After making some corrections and recommending changes, the commission voted to pass the proposed regulations on to the City Council for final approval.
City Building Inspector and Ordinance Compliance Official Lanny Holland said before the meeting that he knew of four companies that are interested in building recreational vehicle parks around the city.
City Secretary Tomas P. Saenz said earlier Monday that the ordinance will affect RV parks built within the city’s extraterritorial jurisdiction, which extends one mile beyond the city limits.
Saenz said there is no room within the city limits for such a park but the City Council needs to have some regulations for RV parks to keep them from becoming substandard eyesores.
Saenz and Holland said the nine-page ordinance was compiled using similar ordinances from several other cities.
“This is something new for us,” Saenz told the commissioners Monday.
Holland said he had heard that at least four RV park developers had expressed an interest in building facilities here to provide living space for individuals and crews who will be in the area working on oil drilling sites in the Eagle Ford Shale formation.
Drilling activity is expected to last 10 to 15 years and many pipeline, drilling fluid and oil field service companies are already locating offices and equipment yards in the city.
Joe B. Montez, executive director of the Bee Development Authority, reported Tuesday that he had been working with one out-of-state company, trying to find property that can be developed into an RV park.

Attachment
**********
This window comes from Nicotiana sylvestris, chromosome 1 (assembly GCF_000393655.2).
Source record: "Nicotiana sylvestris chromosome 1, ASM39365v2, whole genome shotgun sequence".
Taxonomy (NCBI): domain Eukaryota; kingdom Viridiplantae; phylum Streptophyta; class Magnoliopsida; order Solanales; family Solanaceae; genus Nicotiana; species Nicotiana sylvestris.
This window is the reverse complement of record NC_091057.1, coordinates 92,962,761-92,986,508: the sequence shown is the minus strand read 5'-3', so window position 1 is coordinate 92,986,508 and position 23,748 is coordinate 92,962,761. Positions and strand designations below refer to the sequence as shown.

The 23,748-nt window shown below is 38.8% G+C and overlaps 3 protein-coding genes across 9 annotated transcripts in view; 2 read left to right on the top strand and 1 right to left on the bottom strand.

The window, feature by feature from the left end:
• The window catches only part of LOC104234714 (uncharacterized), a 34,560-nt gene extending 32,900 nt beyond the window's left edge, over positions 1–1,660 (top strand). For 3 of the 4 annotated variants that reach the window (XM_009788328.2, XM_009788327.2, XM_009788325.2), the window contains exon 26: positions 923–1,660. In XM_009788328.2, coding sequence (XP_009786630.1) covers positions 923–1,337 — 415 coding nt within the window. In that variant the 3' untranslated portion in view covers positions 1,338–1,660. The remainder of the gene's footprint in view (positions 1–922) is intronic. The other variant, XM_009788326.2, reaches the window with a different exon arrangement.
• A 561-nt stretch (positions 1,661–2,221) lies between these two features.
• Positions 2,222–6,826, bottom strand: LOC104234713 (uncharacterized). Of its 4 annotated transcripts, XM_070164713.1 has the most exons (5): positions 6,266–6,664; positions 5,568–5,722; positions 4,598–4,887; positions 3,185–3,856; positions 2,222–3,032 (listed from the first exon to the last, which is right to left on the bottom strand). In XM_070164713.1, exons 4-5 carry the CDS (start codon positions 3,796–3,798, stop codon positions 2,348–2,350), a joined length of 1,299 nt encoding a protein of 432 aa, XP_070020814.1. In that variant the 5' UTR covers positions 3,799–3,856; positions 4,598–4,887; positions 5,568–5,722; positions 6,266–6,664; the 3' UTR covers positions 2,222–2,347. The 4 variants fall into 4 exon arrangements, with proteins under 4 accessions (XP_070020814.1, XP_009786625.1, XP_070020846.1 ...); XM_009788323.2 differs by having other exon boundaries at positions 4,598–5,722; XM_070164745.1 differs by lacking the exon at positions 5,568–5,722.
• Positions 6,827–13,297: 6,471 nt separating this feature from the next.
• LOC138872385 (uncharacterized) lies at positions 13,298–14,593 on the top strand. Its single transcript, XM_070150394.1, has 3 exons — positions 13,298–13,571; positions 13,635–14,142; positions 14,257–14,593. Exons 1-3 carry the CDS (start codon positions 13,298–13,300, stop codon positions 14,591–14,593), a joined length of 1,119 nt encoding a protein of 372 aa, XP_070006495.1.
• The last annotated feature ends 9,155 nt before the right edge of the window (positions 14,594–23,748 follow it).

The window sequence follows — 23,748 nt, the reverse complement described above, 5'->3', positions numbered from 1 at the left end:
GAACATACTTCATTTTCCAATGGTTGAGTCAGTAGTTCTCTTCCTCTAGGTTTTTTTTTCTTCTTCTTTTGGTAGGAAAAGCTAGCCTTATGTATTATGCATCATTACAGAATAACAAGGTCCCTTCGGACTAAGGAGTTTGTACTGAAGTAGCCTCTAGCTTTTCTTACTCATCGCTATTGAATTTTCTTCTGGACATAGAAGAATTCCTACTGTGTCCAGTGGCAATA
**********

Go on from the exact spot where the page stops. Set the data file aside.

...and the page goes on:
Holland said the number of RV spaces in each facility will be determined by the ordinance and the amount of space available within a certain property.
City Manager Tom Ginter explained to the commissioners that there are measurement specifications that determine whether a vehicle is considered a recreational vehicle.
For instance, Holland said, anything over 40 feet long is considered a mobile home and not a recreational vehicle.
The proposed ordinance limits RVs to less than eight feet wide and 32 feet long.
The ordinance, if approved by the council, designates specific measurements for RV spaces, proper drainage, water systems, sewerage regulations and even the amenities that must be included on a service building.
It also governs the number of parking spaces that must be included within the property, the space requirements for each vehicle and the amount of space between sites.
The commissioners also recommended that the city charge an annual licensing fee of $50 for a park with fewer than five RV spaces, a $250 fee for parks with between six and 25 spaces and a $500 fee for parks that have 26 or more spaces.
Ginter said he expects the council will review the ordinance at its Dec. 14 meeting and possibly approve it.
“We’re not trying to catch up,” Holland told the commissioners. He said the city will be ahead of the issue and ready to offer guidelines to developers.